Raises the MouseHover event.
Assembly: System.Windows.Forms (in System.Windows.Forms.dll)
Raising an event invokes the event handler through a delegate. For more information, see Raising an Event.
The method also allows derived classes to handle the event without attaching a delegate. This is the preferred technique for handling the event in a derived class.Notes to Inheritors
When overriding in a derived class, be sure to call the base class's method so that registered delegates receive the event.
The following code example demonstrates how to override the and OnMouseMove methods in a derived class. To run the example, paste the following code in a new form and paste this class, forming the same file, after the form. Add a button of type FunButton to the form.
Public Class FunButton Inherits Button Protected Overrides Sub OnMouseHover(ByVal e As System.EventArgs) ' Get the font size in Points, add one to the ' size, and reset the button's font to the larger ' size. Dim fontSize As Single = Font.SizeInPoints fontSize += 1 Dim buttonSize As System.Drawing.Size = Size Me.Font = New System.Drawing.Font _ (Font.FontFamily, fontSize, Font.Style) ' Increase the size width and height of the button ' by 5 points each. Size = New System.Drawing.Size _ (Size.Width + 5, Size.Height + 5) ' Call myBase.OnMouseHover to activate the delegate. MyBase.OnMouseHover(e) End Sub Protected Overrides Sub OnMouseMove(ByVal e As MouseEventArgs) ' Make the cursor the Hand cursor when the mouse moves ' over the button. Cursor = Cursors.Hand ' Call MyBase.OnMouseMove to activate the delegate. MyBase.OnMouseMove(e) End Sub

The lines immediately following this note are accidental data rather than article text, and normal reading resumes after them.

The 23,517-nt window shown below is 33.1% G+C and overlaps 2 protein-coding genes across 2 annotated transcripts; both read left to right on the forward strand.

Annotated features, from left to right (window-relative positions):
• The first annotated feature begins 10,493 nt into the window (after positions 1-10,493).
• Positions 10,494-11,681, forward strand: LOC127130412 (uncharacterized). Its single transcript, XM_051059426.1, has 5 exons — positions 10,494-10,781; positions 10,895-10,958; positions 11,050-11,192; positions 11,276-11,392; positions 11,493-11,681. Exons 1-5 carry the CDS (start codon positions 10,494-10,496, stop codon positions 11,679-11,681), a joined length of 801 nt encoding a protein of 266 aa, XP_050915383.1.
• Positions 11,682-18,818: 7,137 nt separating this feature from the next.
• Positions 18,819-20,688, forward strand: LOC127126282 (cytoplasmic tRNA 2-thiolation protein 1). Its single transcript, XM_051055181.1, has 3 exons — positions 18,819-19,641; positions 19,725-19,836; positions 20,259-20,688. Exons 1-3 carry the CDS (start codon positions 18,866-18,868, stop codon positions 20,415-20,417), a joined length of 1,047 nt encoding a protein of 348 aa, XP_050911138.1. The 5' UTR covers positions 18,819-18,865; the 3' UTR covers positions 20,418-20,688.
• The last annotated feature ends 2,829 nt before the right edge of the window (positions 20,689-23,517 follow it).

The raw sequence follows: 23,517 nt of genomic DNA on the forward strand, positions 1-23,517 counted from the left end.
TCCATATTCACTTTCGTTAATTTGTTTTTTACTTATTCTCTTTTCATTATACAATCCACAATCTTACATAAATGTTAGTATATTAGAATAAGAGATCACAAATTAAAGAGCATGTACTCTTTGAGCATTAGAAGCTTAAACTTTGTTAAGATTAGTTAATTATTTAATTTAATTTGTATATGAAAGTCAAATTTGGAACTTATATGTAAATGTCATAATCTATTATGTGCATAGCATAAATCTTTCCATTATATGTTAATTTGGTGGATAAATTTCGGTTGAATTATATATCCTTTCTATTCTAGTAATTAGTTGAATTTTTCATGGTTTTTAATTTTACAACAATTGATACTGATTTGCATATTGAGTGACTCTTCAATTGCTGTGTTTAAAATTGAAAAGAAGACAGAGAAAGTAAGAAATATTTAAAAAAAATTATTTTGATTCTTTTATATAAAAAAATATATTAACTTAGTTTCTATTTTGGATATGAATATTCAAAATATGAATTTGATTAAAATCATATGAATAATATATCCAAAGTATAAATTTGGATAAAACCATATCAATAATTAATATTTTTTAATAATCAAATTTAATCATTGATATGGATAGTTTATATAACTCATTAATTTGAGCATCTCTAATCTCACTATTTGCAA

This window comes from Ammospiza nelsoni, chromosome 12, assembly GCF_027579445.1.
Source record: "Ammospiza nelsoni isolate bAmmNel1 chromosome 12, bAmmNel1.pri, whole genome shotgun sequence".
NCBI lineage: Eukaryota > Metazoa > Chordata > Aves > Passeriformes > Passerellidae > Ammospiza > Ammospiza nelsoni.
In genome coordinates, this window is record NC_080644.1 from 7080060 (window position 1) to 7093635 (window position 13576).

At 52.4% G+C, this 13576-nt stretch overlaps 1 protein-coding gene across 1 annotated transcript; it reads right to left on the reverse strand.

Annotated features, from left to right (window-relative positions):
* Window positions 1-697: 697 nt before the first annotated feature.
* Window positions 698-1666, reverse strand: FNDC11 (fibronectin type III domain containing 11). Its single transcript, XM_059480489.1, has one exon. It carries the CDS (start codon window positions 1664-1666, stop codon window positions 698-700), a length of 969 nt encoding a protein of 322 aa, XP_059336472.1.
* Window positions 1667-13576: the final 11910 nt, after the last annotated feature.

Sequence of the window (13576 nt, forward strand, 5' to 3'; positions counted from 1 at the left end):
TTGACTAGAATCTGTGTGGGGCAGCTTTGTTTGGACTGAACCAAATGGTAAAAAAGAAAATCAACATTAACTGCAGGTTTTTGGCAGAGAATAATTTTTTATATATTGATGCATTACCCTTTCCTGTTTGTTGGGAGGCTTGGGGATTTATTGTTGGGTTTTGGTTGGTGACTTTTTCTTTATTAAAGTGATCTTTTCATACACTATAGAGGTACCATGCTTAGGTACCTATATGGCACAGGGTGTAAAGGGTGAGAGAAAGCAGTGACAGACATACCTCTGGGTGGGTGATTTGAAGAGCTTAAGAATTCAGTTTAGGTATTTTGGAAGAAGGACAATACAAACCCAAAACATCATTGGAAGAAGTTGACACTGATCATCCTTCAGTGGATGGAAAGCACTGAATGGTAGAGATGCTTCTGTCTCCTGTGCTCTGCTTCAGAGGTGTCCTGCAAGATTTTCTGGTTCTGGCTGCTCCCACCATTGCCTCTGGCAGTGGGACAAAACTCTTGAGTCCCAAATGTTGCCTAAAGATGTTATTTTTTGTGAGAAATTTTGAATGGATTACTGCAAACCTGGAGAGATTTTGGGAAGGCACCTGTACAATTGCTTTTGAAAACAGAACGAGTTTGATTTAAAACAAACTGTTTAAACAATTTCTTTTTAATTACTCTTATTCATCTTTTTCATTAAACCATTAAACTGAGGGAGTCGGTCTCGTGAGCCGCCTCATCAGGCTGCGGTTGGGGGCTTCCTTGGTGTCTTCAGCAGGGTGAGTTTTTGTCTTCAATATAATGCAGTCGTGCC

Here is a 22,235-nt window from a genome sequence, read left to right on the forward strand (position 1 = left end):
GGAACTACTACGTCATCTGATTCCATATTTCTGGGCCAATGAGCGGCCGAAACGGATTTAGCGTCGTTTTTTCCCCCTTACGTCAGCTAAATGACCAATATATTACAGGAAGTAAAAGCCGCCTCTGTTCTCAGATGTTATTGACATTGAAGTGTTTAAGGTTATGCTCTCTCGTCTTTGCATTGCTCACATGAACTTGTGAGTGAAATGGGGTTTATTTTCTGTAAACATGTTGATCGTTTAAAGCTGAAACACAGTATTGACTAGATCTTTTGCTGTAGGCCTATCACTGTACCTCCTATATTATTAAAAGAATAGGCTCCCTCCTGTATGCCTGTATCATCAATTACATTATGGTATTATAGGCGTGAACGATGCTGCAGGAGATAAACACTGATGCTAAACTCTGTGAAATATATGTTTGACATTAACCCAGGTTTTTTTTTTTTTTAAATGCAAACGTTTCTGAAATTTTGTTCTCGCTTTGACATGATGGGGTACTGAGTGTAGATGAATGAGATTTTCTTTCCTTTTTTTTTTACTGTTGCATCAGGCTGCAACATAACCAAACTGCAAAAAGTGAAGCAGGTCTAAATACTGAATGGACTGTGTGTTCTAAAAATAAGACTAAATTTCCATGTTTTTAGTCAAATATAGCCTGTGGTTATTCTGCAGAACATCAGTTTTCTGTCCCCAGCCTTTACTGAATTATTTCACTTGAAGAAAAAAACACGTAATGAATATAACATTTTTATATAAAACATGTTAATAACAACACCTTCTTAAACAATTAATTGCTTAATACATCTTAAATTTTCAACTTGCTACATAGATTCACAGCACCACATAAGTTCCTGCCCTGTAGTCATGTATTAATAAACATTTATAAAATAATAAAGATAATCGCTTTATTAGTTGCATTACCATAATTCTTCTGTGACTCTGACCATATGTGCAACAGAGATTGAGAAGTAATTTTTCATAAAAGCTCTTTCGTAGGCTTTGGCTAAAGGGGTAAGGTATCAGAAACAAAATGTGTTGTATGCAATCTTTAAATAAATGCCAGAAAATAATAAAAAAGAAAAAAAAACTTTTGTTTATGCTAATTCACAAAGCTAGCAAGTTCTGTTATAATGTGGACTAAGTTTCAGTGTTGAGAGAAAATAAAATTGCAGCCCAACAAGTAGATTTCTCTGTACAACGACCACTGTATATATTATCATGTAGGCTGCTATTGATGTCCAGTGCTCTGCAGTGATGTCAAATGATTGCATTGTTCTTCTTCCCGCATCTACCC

Windows 7, Windows Vista SP1 or later, Windows XP SP3, Windows XP SP2 x64 Edition, Windows Server 2008 (Server Core not supported), Windows Server 2008 R2 (Server Core supported with SP1 or later), Windows Server 2003 SP2
The .NET Framework does not support all versions of every platform. For a list of the supported versions, see .NET Framework System Requirements.